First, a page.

When the wooden dive boat left the shore in Koh Samui, no one really knew what to expect from this dive excursion way out into the open sea on a cloudy New Year’s Eve morning. The boat captain prepared us for a bit of a rough ride, and off we went passing first Koh Phangan and then Koh Tao to a dive spot between the islands and the Thai mainland which is called “Chumphon Pinnacle”.
The Pinnacle turned out to be visible only under water, as it raises from the shallow bottom (around 30 meters deep) to about 15 meters below the surface. Once the mooring line was fixed to the boat, we headed out to a beautiful dive around the Pinnacle. Many fish, many beautiful corals. A great dive, even not spectacular. When the pressure gauge comes close to 50 bars, I head to the top with my buddy.
Suddenly someone shouts ‘Whale Shark!’ and everyone’s head turns
Floating in the warm waters and reconnecting to the buddies, suddenly someone shouts “Whale Shark!” and everyone’s head turns. There, a fin. Diving back down. I immediately put my mask back on, put my head underwater and follow the large Whale Shark. My giant fins allow me to be faster than anyone else, and I am able to capture some beautiful images with the GoPro.
As the shark glides along, I barely notice that we go deeper and deeper. I am so busy taking pictures and even a selfie with the beautiful mammal that I completely lose track of everything. And then it comes: The dreaded moment when you want to breathe but all you get is a handful of air. And then you notice that you ran out of air in 18 meters of depth.
Not nice. I signal my buddy, who was trawling a bit behind, with the unmistakable sign of running my finger across my throat that I have an “out of air” situation. His questioning looks don’t instill any confidence. Now everything must go fast, and it must work. I decide not to waste time to approach my buddy, make him understand my emergency and maybe get air at some point, but to do a secure but fast safety ascent.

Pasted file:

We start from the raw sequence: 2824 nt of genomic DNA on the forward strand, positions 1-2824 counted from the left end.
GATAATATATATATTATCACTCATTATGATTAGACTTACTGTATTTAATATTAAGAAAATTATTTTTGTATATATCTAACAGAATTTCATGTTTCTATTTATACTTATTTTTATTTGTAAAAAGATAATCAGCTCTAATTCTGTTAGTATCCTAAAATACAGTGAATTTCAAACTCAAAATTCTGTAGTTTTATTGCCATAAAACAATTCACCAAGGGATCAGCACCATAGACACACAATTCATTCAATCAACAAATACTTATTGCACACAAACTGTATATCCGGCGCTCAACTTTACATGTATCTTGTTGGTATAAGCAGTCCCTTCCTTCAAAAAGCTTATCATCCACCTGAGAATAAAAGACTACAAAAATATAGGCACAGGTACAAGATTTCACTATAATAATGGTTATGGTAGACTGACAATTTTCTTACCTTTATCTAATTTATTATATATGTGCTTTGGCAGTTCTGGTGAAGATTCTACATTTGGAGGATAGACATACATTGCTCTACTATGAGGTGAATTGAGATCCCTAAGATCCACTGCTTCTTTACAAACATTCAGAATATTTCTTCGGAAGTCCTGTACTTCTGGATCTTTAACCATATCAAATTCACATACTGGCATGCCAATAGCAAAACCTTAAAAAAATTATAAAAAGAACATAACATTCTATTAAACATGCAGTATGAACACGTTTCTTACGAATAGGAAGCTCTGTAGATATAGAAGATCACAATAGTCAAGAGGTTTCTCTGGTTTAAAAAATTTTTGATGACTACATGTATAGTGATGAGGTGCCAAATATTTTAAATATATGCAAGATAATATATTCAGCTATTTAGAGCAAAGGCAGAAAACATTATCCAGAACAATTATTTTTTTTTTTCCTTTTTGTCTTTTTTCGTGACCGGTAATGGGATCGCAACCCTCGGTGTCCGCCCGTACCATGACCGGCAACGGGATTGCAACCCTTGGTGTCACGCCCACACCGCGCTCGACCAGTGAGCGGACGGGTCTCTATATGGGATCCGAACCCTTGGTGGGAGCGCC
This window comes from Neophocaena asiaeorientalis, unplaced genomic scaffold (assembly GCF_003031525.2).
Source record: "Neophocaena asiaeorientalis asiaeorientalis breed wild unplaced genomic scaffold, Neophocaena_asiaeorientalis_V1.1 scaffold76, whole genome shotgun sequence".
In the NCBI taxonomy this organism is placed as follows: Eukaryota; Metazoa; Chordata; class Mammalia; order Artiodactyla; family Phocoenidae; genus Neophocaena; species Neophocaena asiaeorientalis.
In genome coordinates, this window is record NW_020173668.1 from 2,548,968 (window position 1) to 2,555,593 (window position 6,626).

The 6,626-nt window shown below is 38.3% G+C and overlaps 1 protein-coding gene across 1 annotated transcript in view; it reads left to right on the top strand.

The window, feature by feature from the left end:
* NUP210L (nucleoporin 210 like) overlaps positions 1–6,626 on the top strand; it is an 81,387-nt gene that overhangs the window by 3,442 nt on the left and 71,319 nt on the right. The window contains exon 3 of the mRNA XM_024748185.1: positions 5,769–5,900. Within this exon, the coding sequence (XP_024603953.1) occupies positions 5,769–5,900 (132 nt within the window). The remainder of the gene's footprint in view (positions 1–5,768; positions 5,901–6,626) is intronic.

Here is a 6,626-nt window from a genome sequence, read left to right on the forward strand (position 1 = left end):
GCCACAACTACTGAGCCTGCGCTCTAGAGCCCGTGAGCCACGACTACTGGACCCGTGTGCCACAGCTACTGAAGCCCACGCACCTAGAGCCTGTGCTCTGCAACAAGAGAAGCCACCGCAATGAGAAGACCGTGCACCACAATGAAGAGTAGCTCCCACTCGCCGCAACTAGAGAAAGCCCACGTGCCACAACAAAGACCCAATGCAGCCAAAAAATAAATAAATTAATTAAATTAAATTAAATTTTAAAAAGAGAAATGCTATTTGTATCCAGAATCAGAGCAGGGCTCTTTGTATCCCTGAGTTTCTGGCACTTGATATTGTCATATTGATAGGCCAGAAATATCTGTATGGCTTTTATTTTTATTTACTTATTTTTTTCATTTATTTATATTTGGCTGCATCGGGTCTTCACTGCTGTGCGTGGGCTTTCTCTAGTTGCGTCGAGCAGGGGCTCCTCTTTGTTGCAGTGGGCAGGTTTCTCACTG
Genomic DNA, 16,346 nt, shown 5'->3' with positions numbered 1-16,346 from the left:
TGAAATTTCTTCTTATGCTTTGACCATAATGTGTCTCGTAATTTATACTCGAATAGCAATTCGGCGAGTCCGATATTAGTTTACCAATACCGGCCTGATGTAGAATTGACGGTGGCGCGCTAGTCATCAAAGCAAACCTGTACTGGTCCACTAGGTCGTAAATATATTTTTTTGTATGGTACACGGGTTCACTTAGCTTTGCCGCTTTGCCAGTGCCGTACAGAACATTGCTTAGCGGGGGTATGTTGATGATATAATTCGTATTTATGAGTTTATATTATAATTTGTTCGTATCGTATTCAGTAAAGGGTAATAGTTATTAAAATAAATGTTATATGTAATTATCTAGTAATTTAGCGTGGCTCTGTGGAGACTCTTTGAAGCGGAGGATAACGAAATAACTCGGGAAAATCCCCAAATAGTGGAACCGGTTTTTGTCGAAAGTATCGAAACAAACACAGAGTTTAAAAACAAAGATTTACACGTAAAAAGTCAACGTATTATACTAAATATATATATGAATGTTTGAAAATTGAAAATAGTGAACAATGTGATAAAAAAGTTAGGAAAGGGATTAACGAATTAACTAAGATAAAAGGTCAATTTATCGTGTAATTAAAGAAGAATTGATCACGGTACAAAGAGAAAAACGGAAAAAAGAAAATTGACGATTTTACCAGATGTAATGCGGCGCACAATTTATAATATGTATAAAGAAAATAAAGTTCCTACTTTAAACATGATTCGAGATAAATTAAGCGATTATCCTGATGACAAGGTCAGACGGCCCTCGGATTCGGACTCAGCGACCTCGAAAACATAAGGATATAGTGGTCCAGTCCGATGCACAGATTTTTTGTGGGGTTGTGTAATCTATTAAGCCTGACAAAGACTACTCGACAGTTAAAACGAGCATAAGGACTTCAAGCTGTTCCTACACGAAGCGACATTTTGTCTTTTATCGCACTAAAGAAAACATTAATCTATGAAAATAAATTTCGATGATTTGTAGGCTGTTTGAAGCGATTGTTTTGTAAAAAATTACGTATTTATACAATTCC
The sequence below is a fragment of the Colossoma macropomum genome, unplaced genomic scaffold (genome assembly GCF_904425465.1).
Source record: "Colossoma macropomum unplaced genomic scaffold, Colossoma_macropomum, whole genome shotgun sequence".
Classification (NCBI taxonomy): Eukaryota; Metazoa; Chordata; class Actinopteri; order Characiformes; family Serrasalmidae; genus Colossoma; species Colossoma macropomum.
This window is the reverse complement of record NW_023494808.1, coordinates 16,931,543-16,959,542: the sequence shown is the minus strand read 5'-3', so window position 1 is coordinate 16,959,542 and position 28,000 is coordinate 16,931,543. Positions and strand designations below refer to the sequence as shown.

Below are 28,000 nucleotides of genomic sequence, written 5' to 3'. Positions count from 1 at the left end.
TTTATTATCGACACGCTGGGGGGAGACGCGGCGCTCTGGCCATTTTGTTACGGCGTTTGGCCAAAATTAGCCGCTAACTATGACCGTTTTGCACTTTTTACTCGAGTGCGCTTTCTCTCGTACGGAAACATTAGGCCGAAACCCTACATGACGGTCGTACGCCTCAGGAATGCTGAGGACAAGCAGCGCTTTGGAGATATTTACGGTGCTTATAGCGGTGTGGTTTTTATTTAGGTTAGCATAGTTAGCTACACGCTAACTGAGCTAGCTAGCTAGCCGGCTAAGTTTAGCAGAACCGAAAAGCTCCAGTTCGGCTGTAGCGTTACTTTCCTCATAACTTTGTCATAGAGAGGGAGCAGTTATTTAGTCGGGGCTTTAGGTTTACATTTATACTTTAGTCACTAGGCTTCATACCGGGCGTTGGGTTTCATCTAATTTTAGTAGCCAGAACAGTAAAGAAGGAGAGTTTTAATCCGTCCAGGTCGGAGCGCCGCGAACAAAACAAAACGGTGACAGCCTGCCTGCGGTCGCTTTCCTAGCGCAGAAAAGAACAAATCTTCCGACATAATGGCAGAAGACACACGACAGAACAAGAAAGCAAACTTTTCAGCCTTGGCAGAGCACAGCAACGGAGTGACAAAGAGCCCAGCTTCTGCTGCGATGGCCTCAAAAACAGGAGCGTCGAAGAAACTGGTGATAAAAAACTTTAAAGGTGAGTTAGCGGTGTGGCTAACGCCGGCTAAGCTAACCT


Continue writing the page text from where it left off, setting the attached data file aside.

You learn this in diving school: An emergency ascent has to take around one minute for 18 meters of depth.
You learn this in diving school: An emergency ascent has to take around one minute for 18 meters of depth. Going faster would increase the risk of nitrogen bubbles forming in your blood and tissues, giving you “the bends” or in worst case go to your heart. The thing is, the “one minute for 18 meters” sounds good in theory. Try doing that when you’re deep down in the water, surprised by an out-of-air situation. Every second feels like an eternity.
These encounters remind one of the safety principles in diving, and how important it is to obey them at any time. But in any case – the footage is worth it.
I try to go as slow as I possibly can while calming myself down. Eventually, after an eternal journey, I reach the surface, gasping. The instructor looks at me with a shocked face, I confirm all is O.K. Once on board the dive boat, I ask for some oxygen, just for safety reasons. Luckily enough, nothing happened. I didn’t feel anything. These encounters remind one of the safety principles in diving, and how important it is to obey them at any time. But in any case – the footage is worth it. Enjoy the video!
READ MORE: Diving in Koh Samui